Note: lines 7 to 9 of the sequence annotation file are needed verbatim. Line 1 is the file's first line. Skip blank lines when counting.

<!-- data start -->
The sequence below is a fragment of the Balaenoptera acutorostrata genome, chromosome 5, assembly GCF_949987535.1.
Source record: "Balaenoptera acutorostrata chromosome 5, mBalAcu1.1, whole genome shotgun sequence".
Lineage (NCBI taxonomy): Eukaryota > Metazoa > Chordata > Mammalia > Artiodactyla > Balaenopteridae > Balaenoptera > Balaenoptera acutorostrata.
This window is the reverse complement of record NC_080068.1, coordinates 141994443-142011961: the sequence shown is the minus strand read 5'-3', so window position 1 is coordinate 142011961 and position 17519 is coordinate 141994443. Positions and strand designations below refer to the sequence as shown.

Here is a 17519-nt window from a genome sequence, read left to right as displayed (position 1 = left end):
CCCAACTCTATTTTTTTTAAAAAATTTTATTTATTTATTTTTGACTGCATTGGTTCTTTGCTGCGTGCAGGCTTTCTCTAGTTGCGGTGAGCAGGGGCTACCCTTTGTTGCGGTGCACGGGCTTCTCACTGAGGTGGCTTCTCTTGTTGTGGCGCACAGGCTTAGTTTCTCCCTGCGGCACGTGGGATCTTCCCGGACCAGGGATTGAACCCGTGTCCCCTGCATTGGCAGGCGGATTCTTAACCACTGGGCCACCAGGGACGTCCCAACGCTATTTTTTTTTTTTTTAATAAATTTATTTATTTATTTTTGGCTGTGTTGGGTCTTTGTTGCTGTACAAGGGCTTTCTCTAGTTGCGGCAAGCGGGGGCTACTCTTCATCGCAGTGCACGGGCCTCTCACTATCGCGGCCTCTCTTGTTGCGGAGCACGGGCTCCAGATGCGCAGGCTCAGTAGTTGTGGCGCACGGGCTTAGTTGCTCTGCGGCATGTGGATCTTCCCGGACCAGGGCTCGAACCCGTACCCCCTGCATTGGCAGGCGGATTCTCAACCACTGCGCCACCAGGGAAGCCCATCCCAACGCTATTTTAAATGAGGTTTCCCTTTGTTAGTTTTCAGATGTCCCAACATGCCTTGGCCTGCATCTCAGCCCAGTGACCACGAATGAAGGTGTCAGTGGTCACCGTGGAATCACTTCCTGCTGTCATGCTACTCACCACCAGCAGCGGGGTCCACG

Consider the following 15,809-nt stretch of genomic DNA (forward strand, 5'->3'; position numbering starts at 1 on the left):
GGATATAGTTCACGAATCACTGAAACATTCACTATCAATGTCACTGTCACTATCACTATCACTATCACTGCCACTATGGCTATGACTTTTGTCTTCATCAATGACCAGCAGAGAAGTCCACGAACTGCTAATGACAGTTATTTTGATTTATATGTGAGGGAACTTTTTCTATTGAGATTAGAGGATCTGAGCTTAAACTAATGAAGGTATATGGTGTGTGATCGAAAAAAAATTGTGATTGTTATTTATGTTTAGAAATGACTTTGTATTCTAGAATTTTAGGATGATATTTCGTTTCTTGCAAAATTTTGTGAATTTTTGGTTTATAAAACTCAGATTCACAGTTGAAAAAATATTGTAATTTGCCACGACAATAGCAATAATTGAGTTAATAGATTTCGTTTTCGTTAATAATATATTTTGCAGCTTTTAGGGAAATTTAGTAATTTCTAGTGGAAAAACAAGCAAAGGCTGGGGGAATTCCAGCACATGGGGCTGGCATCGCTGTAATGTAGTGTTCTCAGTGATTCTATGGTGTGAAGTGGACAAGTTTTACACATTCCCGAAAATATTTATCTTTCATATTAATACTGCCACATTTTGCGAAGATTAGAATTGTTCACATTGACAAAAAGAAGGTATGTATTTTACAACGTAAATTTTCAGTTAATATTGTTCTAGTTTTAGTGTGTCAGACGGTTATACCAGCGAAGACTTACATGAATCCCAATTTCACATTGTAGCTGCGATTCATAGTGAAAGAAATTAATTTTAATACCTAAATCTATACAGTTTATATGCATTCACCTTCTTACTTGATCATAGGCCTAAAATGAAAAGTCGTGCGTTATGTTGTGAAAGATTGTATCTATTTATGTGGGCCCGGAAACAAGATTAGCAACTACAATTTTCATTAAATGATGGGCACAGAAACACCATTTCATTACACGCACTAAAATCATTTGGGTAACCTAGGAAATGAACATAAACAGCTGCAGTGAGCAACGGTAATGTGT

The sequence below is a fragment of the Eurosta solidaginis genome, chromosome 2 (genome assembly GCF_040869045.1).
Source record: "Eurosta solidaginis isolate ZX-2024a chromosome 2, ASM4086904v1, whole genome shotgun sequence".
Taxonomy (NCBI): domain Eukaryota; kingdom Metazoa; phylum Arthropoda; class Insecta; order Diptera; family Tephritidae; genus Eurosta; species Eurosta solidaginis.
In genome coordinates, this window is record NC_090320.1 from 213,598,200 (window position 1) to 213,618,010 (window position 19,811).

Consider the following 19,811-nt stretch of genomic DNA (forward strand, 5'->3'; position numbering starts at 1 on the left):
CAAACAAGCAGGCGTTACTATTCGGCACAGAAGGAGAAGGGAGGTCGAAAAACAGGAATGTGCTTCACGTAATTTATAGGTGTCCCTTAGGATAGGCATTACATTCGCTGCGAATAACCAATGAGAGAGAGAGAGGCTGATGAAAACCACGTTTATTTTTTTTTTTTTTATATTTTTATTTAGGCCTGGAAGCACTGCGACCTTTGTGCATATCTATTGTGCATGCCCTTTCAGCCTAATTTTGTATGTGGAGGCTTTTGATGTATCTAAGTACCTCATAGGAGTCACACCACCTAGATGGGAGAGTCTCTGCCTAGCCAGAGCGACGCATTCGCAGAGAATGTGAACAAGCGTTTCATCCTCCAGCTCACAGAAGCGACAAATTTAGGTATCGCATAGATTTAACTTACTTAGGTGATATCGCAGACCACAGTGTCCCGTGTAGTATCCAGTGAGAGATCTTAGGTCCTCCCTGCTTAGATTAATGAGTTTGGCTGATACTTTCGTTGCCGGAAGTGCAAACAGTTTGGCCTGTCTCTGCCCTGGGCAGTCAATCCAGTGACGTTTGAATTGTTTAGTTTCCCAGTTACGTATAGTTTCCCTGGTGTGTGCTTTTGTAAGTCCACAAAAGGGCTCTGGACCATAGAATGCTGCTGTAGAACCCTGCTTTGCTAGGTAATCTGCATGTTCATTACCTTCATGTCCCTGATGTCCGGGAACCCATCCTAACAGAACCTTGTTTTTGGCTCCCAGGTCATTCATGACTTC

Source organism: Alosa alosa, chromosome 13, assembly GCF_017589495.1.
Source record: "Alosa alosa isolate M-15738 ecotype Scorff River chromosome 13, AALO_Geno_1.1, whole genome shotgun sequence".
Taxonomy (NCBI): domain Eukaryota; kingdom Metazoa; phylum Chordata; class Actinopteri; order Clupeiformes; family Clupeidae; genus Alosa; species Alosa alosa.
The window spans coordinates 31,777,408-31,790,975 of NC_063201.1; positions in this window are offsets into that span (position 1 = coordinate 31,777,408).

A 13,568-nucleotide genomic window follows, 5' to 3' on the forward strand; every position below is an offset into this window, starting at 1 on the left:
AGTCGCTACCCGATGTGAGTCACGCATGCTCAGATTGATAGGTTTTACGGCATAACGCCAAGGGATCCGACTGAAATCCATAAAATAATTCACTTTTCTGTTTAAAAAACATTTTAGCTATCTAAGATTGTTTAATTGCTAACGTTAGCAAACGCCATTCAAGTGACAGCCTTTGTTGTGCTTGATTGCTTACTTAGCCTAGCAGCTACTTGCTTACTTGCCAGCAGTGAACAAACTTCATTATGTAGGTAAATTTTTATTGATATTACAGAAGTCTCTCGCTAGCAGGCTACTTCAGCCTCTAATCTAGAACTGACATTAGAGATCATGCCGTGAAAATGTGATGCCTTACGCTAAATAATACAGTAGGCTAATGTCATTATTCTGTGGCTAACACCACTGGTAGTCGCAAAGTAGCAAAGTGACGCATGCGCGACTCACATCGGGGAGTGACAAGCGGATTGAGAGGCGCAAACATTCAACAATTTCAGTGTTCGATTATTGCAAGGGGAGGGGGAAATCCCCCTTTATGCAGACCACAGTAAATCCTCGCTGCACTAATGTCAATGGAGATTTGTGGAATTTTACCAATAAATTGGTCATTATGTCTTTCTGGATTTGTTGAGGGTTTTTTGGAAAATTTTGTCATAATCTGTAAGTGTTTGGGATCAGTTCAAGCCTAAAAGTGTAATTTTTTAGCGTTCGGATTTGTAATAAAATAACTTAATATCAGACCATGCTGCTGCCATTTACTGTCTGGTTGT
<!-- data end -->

Consider the following 15,809-nt stretch of genomic DNA (forward strand, 5'->3'; position numbering starts at 1 on the left):
GGATATAGTTCACGAATCACTGAAACATTCACTATCAATGTCACTGTCACTATCACTATCACTATCACTGCCACTATGGCTATGACTTTTGTCTTCATCAATGACCAGCAGAGAAGTCCACGAACTGCTAATGACAGTTATTTTGATTTATATGTGAGGGAACTTTTTCTATTGAGATTAGAGGATCTGAGCTTAAACTAATGAAGGTATATGGTGTGTGATCGAAAAAAAATTGTGATTGTTATTTATGTTTAGAAATGACTTTGTATTCTAGAATTTTAGGATGATATTTCGTTTCTTGCAAAATTTTGTGAATTTTTGGTTTATAAAACTCAGATTCACAGTTGAAAAAATATTGTAATTTGCCACGACAATAGCAATAATTGAGTTAATAGATTTCGTTTTCGTTAATAATATATTTTGCAGCTTTTAGGGAAATTTAGTAATTTCTAGTGGAAAAACAAGCAAAGGCTGGGGGAATTCCAGCACATGGGGCTGGCATCGCTGTAATGTAGTGTTCTCAGTGATTCTATGGTGTGAAGTGGACAAGTTTTACACATTCCCGAAAATATTTATCTTTCATATTAATACTGCCACATTTTGCGAAGATTAGAATTGTTCACATTGACAAAAAGAAGGTATGTATTTTACAACGTAAATTTTCAGTTAATATTGTTCTAGTTTTAGTGTGTCAGACGGTTATACCAGCGAAGACTTACATGAATCCCAATTTCACATTGTAGCTGCGATTCATAGTGAAAGAAATTAATTTTAATACCTAAATCTATACAGTTTATATGCATTCACCTTCTTACTTGATCATAGGCCTAAAATGAAAAGTCGTGCGTTATGTTGTGAAAGATTGTATCTATTTATGTGGGCCCGGAAACAAGATTAGCAACTACAATTTTCATTAAATGATGGGCACAGAAACACCATTTCATTACACGCACTAAAATCATTTGGGTAACCTAGGAAATGAACATAAACAGCTGCAGTGAGCAACGGTAATGTGT

The sequence below is a fragment of the Eurosta solidaginis genome, chromosome 2 (genome assembly GCF_040869045.1).